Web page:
Today, traditional authentic kefir [real kefir] is easily prepared at home. Raw un-pasteurized or pasteurized, or full cream milk is poured into a clean suitable glass container with the addition of kefir grains. The contents are left to stand at room temperature for approx. 5 to 24 hours. The cultured-milk is strained in order to separate and retrieve the kefir grains from the liquid-kefir. The grains are added to more fresh milk, and the process is simply repeated. This simple process can be performed on an indefinite basis... for kefir grains are forever.
The strained liquid-kefir may either be consumed fresh or refrigerated for later use. You may allow the kefir to “ripen at room temperature over a period of days before consuming or for making cheese.
- A quart or half gallon glass jar
- Fresh whole mammals milk, organic recommended. Coconut milk or raw milk may be used, too.
- Real Kefir Grains from shipping package.
To start your first batch of kefir, add 1 pint fresh pasteurized mammals milk (we recommend organic milk to keep your culture viable and strong) into a clean glass container. Then add your kefir grains from the shipping package. Cover with a loose fitting lid or cloth and rubber band. Fruit flies will be attracted, so be sure to cover! Set in a warm place out of direct sunlight. Your kefir will be ready in 5 to 24 hours at room temperature, depending average temperature and on
the amount of milk used. The culturing process is complete when the milk thickens to the
We have you start your first with a smaller amount of milk to insure the grains are viable, to recover the grains after transit. and that your culturing process is a success and Within a few weeks your grains will increase in volume and you will be able to increase the amount of milk cultured. Adding to much milk to grains ratio, in the beginning, will take the kefir to long to ferment and in turn may become contaminated.
Again, wait until you have more grains to culture
larger amounts of milk. We recommend about
3 to 5% kefir grains to amount of milk.
Don’t worry the grains will grow fast!
The timing of when your real homemade kefir is ready depends
on three things:
- Amount of milk used -
More milk increases culturing time
- Amount of grains used (you want about
3 to 10% grains to milk) -
If to many grains are used the culturing will
happen too fast...not enough grains could contaminate the batch
- Ambient room temperature -
Kefir likes a temperature of 70 to 80 deg F.
To hot will over culture and cold conditions will make the process take to long.
To Start the Process Over...
Just strain out the real kefir grains, use a clean container and add fresh milk. Do not allow the grains to sit without fresh milk; just like you they need a daily food supply! Better to make smaller batches during the week vs making one large amount and allowing the grains to go without food. Keep the kefir covered with a lid or clean cloth, but not airtight just crack the cover slightly to keep pressure from building up. If the kefir is culturing to fast you may put it in the refrigerator to slow down the process or if you cannot attend to the grains for a few days. This will make them culture much slower than if out at room temperature.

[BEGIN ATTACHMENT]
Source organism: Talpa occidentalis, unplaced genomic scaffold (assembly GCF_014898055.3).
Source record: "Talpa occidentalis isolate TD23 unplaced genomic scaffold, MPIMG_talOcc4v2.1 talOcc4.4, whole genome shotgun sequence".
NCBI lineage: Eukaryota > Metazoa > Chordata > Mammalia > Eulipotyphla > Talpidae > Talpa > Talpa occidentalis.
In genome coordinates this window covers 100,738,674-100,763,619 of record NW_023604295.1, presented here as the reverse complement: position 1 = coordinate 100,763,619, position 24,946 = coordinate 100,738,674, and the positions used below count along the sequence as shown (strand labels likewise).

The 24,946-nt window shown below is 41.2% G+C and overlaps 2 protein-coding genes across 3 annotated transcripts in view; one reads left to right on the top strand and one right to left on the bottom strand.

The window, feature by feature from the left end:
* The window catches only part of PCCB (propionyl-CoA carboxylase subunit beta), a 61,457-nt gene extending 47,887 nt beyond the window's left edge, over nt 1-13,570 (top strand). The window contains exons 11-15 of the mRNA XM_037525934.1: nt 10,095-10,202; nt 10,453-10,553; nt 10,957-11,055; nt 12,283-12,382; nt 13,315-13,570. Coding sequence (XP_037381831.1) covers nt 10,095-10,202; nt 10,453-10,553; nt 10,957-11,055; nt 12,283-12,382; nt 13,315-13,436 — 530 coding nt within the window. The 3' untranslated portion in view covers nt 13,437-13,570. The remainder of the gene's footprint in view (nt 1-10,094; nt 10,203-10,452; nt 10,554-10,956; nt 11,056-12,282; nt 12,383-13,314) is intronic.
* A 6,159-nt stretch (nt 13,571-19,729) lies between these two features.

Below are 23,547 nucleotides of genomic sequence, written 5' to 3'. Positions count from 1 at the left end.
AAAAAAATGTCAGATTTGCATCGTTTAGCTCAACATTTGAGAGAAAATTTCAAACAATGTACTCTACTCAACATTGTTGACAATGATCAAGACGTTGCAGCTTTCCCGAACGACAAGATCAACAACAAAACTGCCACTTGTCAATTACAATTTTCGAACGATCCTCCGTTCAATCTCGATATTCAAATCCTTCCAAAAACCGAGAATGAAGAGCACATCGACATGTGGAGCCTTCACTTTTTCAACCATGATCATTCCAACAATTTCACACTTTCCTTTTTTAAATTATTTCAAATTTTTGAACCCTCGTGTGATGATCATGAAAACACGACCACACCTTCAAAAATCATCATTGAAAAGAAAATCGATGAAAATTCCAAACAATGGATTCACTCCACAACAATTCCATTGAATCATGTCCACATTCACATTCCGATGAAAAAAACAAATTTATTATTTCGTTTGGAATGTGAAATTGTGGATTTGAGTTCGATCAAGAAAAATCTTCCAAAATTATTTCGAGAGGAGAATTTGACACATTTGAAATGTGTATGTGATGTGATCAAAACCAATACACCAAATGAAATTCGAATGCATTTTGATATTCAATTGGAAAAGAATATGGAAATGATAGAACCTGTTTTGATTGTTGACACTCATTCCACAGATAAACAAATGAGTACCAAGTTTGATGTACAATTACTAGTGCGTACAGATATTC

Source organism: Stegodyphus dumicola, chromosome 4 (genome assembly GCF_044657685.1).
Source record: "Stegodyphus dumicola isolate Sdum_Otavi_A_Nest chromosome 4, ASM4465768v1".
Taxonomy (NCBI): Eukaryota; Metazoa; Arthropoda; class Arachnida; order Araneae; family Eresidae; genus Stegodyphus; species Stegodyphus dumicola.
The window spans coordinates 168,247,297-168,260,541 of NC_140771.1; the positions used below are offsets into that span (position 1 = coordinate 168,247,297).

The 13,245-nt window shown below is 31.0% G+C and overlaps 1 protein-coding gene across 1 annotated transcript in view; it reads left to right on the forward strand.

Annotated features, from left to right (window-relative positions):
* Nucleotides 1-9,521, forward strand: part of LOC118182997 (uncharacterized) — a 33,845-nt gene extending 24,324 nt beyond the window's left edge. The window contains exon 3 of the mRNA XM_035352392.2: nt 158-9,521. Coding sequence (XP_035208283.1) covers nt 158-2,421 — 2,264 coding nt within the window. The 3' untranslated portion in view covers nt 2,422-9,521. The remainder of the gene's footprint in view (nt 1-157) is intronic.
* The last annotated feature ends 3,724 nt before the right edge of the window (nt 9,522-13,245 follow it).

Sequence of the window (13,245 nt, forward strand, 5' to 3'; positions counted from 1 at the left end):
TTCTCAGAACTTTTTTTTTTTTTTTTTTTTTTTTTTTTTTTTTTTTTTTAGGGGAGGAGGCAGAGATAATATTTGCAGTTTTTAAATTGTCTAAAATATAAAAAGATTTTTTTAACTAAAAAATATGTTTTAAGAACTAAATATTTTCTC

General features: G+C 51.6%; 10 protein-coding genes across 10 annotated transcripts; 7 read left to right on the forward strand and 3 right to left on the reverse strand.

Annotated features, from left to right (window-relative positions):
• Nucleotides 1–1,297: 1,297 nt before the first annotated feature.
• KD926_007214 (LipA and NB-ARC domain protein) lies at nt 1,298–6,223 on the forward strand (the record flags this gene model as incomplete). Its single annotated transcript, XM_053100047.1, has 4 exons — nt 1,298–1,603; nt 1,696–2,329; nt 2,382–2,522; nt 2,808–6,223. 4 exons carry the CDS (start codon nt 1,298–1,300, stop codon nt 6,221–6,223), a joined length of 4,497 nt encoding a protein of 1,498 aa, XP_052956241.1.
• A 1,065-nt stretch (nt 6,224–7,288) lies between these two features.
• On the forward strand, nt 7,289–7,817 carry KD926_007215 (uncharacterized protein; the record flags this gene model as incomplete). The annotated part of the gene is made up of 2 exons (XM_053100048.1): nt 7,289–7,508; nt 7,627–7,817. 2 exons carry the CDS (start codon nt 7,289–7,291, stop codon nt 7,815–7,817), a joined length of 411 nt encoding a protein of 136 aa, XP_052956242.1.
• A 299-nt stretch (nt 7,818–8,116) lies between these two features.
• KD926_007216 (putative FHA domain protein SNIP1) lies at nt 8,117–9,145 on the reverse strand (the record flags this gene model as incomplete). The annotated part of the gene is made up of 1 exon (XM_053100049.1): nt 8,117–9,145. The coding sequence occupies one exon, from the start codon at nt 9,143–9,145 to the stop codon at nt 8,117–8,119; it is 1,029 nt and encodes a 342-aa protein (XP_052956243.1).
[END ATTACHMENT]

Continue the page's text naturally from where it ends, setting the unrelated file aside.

As your grains grow in size, they will break apart and make new grains. As the grains increase in volume you will be able to culture more milk. If larger amount is required, culture a few cups of milks and add this with the grains to the larger volume. This will culture through the milk at a much faster rate.
1. If your dairy kefir has turned the milk into curds and whey, it is fine, and the product has not spoiled. Try reducing your culturing time a bit to prevent separation. Stop the culturing process by removing the grains and refrigerate the cultured milk. The cultured milk will thicken more over time.
2. A simple soft cheese is easy to make with any extra cultured milk. Just pour the kefired milk into serveral layers of cheese cloth and let the liquid whey drip out. Once the desired thickness occursand salt, pepper, and fresh cut herbs, to taste. A living kefir cheese!
3. DO NOT Rinse the Kefir Grains
4. Although many people use raw milk, we do not recommend the use of raw milks as they can carry a heavy bacterial loads that can compete with these Dairy Kefir Grains, may alter the taste, and
may cause illness to the user.
5. If a break in culturing is needed you can feed the grain fresh milk as normal, but, place this in the refrigerator for up to two weeks. If a longer away time is need the grains can be washed in distilled water and slowly dried. Package and keep in refrigerator for up to 6 months.
6. Coconut Milk Kefir
Coconut Milk can be resh homemade, canned or boxed coconut milk. We do recommend avoiding brands with additives and sweeteners as they can be hard on the kefir grains. You cannot use coconut water by itself, as the milk grains need high fat content to stay viable. You can use, however, it to dilute the cultured coconut milk. Make the same as you would dairy kefir. The coconut milk
can turn out very thick and may have
to be diluted with filtered water
or coconut water.
For more information on culturing kefir, great recipes, or making cheese from your cultured milk please visit this wonderful site:
Difficulty Level 1
Anyone can make this very easy dairy culture. Simple to manage, just add grains to fresh milk in a glass container. Leave at room temperature for 12 to 48 hours, or until milk thickens. Then remove grains from the cultured milk with a wooden or plastic spoon or strainer. Strained product can be drank raw or made into raw soft type cheese. Needs to be feed/cultured at least once a week. No need to heat milk.
Comes with fresh organic grown kefir grains in liquid starter packet, complete instructions and recipes online.
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